Influencer Marketing During COVID-19

The unexpected arrival of the COVID-19 pandemic has affected various industries across the globe. In the marketing world, the ongoing health crisis has prompted most companies to re-evaluate and tweak their marketing strategies on different platforms. Influencer marketing has also experienced significant impacts from the pandemic. According to a report on Kantar, social media usage […]

The unexpected arrival of the COVID-19 pandemic has affected various industries across the globe. In the marketing world, the ongoing health crisis has prompted most companies to re-evaluate and tweak their marketing strategies on different platforms. Influencer marketing has also experienced significant impacts from the pandemic. According to a report on Kantar, social media usage has grown over 61 percent since the start of lockdowns—and rightly so. 

During these challenging times, many people are placing their trust on influencers for reliable information and escapism from what’s happening around them. As such, it’s a good time to consider whether you would like to delve into influencer marketing and how the pandemic has changed the practice.

What is influencer marketing?

Influencer marketing, for the most part, is largely a phenomenon of social media. There’s no question about it. Although there are some who compare it with traditional celebrity endorsements, there is a broad net of differences that should always be noted. You can check out our blog, What is Influencer Marketing? to learn more about influencer marketing and how it works for companies.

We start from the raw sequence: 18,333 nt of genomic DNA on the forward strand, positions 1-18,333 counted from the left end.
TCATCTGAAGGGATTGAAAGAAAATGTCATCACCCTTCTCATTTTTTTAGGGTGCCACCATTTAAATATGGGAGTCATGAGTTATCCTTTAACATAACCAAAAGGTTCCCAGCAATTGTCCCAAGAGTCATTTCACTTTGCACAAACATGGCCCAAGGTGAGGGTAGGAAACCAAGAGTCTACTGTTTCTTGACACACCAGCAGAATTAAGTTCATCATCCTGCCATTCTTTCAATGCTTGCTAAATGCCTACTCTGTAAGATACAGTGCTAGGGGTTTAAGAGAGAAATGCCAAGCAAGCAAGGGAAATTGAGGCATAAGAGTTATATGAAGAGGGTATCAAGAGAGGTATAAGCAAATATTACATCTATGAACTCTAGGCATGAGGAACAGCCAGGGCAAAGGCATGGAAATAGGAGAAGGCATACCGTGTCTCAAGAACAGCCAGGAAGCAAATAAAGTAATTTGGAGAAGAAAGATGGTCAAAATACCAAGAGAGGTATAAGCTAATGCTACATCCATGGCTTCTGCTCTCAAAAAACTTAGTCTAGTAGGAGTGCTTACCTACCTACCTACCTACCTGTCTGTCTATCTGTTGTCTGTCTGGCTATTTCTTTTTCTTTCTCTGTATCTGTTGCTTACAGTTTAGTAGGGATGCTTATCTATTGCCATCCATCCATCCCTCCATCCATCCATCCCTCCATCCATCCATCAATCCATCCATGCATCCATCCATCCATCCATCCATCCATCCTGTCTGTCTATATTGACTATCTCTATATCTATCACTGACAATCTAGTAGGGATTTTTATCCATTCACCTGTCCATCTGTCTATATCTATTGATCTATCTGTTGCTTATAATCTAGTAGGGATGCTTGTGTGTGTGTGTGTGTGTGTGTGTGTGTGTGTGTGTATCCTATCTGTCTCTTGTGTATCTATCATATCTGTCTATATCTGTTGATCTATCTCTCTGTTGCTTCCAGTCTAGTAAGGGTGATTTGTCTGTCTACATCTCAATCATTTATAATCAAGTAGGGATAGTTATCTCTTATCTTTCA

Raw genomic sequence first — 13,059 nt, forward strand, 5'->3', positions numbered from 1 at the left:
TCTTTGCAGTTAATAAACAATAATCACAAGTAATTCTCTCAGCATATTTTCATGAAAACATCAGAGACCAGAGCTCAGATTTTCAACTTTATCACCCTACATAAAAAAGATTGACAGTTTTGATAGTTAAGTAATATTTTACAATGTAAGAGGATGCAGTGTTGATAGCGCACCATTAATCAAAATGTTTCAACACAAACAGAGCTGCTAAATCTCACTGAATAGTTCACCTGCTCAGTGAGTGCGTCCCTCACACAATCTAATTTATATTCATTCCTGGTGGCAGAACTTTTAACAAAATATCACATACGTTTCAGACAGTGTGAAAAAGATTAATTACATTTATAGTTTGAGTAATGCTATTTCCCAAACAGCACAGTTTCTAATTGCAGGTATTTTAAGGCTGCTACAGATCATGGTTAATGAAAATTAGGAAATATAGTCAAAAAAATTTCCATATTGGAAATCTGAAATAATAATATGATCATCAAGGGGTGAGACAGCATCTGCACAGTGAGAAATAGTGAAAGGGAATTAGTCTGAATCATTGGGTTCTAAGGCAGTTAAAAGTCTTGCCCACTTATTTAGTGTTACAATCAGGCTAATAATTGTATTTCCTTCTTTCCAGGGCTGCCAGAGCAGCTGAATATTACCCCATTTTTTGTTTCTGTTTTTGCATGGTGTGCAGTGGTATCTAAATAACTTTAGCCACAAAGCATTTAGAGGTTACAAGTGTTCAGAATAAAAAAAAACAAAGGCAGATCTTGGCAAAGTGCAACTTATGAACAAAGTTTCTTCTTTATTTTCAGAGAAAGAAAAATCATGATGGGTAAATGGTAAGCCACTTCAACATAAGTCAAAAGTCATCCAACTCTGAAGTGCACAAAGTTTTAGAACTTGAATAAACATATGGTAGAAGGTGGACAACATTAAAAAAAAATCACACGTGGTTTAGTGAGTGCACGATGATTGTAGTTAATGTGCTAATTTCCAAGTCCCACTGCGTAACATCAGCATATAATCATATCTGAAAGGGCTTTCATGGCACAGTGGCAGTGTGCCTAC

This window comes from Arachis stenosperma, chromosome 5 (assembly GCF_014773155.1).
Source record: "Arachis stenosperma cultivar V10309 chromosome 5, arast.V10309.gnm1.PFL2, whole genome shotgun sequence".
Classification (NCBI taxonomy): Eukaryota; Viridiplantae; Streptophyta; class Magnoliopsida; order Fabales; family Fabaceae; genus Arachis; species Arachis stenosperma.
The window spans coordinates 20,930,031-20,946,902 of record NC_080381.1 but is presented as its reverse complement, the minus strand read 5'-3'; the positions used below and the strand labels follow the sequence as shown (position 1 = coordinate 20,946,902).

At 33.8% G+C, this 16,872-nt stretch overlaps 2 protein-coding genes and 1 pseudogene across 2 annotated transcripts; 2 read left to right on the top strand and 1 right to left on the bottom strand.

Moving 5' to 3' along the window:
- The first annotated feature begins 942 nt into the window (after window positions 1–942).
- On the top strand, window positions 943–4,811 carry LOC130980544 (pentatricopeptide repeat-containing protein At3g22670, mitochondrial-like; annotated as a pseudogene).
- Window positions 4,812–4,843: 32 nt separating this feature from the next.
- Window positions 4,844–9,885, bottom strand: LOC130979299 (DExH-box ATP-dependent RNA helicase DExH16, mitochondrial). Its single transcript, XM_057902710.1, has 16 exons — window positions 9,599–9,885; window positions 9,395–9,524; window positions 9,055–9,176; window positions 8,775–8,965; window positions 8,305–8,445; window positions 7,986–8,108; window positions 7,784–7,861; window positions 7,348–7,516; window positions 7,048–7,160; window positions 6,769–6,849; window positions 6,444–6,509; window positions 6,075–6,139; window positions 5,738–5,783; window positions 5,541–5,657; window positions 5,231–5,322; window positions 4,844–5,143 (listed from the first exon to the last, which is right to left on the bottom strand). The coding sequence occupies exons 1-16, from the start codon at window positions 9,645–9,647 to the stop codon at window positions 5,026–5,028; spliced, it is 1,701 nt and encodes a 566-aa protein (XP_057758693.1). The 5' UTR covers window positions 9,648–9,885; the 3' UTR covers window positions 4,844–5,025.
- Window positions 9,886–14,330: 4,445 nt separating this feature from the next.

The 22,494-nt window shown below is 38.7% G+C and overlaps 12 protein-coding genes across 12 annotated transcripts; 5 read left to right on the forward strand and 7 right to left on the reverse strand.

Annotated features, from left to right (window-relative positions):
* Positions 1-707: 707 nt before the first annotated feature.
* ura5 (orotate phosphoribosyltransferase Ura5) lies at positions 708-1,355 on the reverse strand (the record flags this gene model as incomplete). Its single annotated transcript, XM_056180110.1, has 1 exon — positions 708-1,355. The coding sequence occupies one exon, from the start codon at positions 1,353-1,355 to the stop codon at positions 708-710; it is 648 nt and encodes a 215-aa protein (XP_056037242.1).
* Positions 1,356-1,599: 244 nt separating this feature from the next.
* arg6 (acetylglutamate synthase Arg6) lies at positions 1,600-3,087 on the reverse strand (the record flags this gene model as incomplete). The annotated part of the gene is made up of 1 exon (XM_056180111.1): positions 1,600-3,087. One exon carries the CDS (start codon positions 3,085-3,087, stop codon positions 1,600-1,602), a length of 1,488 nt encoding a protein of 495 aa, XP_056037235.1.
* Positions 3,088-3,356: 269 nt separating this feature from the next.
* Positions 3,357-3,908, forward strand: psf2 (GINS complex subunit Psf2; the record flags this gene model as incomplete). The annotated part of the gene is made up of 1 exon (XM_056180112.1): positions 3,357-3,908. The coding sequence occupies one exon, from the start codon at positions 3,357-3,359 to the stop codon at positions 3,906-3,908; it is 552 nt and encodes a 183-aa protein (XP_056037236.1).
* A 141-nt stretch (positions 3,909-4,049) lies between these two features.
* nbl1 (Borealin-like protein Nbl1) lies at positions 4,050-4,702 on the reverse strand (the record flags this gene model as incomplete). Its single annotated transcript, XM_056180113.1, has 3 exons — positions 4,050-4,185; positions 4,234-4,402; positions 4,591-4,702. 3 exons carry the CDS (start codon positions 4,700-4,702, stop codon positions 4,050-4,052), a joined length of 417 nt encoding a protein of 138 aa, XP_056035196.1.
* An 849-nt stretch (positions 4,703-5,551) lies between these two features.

Most influencers are creators on social media who are tied to a niche market with a loyal customer base. Generally, they are not celebrities, at least not in the traditional sense. Through a large following, branding and expertise in a specific niche, influencers can encourage their followers to make purchasing decisions for a brand’s products or services. According to eMarketer, “influencers can also provide brands with quick, less-expensive and easy-to-produce creative at a time when large-scale ad production may be difficult.” 

How has COVID-19 impacted influencer marketing?

COVID-19 has shaken countless marketing channels—and influencer marketing is no different. Later reports that “20% of influencers have had 100% of their campaigns paused or put on hold until further notice.” To better reach and engage their audiences, influencers have morphed their content, tone, and messaging to reflect the mindset of their followers. These changes include: